Szeliga, who recently announced her candidacy for the U.S. Senate, called the bills "a great partnership between the county, the state and law enforcement to save the lives of young men and women who are every day being faced with horrible outcomes of heroin."

Earlier this year, Gahler initiated a new protocol, dispatching narcotics detectives to every overdose call handled through the county's 911 Center, an effort he said was aimed at gathering more intelligence on sources of supply and dealers.

The rising tally of such calls was prominently mentioned during the six forums on preventing heroin use among the county's young people held between late September and early November at six local middle schools.

Speaking about the new initiatives, Szeliga said she is "glad to see that Harford County will indeed be a model for the rest of the state to follow."

Gahler, meanwhile, said Sheriff's Office buildings will also begin displaying 4-by-8-foot, permanent roadside signs with a running tally of heroin overdoses and related deaths in the county, similar to the drunk-driving tally signs that Maryland State Police had previously posted outside the Bel Air Barrack.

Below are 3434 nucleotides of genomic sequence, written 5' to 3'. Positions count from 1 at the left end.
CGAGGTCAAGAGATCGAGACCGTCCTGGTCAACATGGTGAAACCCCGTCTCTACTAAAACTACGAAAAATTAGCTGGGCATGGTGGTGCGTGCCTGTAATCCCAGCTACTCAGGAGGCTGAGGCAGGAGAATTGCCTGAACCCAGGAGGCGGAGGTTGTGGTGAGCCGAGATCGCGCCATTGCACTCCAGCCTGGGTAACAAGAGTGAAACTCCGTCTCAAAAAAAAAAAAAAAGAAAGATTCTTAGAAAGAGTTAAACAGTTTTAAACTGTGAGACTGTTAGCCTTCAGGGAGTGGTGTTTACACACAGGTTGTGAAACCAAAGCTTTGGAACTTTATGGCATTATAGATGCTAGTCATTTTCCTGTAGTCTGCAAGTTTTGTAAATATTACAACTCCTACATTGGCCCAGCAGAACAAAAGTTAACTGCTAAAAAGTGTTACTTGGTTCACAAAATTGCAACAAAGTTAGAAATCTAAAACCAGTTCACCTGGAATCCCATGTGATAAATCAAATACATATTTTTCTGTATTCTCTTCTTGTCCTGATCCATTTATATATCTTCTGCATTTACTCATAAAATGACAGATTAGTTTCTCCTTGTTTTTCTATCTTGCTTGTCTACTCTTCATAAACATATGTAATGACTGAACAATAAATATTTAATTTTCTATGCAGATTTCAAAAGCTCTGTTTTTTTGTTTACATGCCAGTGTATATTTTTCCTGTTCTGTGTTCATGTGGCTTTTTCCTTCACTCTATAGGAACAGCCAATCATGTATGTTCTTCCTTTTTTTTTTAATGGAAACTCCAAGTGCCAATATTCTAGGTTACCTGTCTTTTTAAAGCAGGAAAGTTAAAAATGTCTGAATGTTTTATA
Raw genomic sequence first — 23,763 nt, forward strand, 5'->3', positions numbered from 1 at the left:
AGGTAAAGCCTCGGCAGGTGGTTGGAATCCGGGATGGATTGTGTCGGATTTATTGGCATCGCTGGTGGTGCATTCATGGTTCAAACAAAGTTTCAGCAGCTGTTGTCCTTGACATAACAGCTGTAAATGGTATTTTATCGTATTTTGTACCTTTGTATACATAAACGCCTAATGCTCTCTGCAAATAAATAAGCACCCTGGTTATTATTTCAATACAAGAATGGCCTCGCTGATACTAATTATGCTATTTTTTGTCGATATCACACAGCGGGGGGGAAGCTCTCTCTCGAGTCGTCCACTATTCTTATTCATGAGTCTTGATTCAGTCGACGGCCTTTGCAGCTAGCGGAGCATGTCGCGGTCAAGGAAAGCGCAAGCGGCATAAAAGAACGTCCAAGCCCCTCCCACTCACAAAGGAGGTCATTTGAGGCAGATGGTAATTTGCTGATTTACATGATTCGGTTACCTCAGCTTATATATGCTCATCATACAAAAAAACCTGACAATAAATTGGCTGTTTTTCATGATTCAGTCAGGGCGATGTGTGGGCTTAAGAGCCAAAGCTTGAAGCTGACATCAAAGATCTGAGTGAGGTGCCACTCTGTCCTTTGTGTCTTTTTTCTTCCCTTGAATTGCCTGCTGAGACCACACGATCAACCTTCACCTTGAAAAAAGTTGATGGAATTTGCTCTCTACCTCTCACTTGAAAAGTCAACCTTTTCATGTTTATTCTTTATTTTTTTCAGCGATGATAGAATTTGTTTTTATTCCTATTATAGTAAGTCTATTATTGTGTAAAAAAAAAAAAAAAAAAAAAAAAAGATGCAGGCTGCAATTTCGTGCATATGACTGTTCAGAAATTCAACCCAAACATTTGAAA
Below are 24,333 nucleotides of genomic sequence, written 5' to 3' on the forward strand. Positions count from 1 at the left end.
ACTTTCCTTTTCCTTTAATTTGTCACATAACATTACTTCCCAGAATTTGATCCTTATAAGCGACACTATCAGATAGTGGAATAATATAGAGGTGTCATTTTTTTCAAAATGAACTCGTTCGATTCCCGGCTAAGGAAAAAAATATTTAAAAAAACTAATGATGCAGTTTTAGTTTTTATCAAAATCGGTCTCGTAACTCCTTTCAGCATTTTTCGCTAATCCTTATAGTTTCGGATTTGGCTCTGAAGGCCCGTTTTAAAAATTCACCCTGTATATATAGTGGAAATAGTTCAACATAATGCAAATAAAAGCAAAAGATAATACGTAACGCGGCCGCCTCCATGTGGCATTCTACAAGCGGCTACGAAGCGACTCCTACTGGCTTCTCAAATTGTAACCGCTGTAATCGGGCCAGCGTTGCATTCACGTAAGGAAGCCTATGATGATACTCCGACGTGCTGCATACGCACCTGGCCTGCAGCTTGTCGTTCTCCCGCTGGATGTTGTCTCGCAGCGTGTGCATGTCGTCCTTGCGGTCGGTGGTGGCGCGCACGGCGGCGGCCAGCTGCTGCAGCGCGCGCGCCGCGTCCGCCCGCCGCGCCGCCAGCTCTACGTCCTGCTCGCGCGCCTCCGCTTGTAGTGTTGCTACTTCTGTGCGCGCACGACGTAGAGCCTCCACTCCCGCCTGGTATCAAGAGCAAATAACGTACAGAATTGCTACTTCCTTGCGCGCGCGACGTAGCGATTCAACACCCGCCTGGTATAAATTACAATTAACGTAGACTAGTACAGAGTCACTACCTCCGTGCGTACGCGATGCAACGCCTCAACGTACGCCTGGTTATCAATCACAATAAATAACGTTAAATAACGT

The new heroin awareness signs will be posted outside the southern precinct, the northern precinct on Route 23 in Jarrettsville and "hopefully" one outside the Sheriff's Office headquarters on Main Street in Bel Air, he said.

Pastor Craig McLaughlin, left, and Sandra Hartsock, a retired state police forensic scientist, right, both members of the Sheriff's HOPE (Heroin Overdose Prevention Effort) group unveil a small version of the sign that will be placed outside the Harford County Sheriff's Office's precinct stations, showing the tally of heroin overdoses and deaths in the county.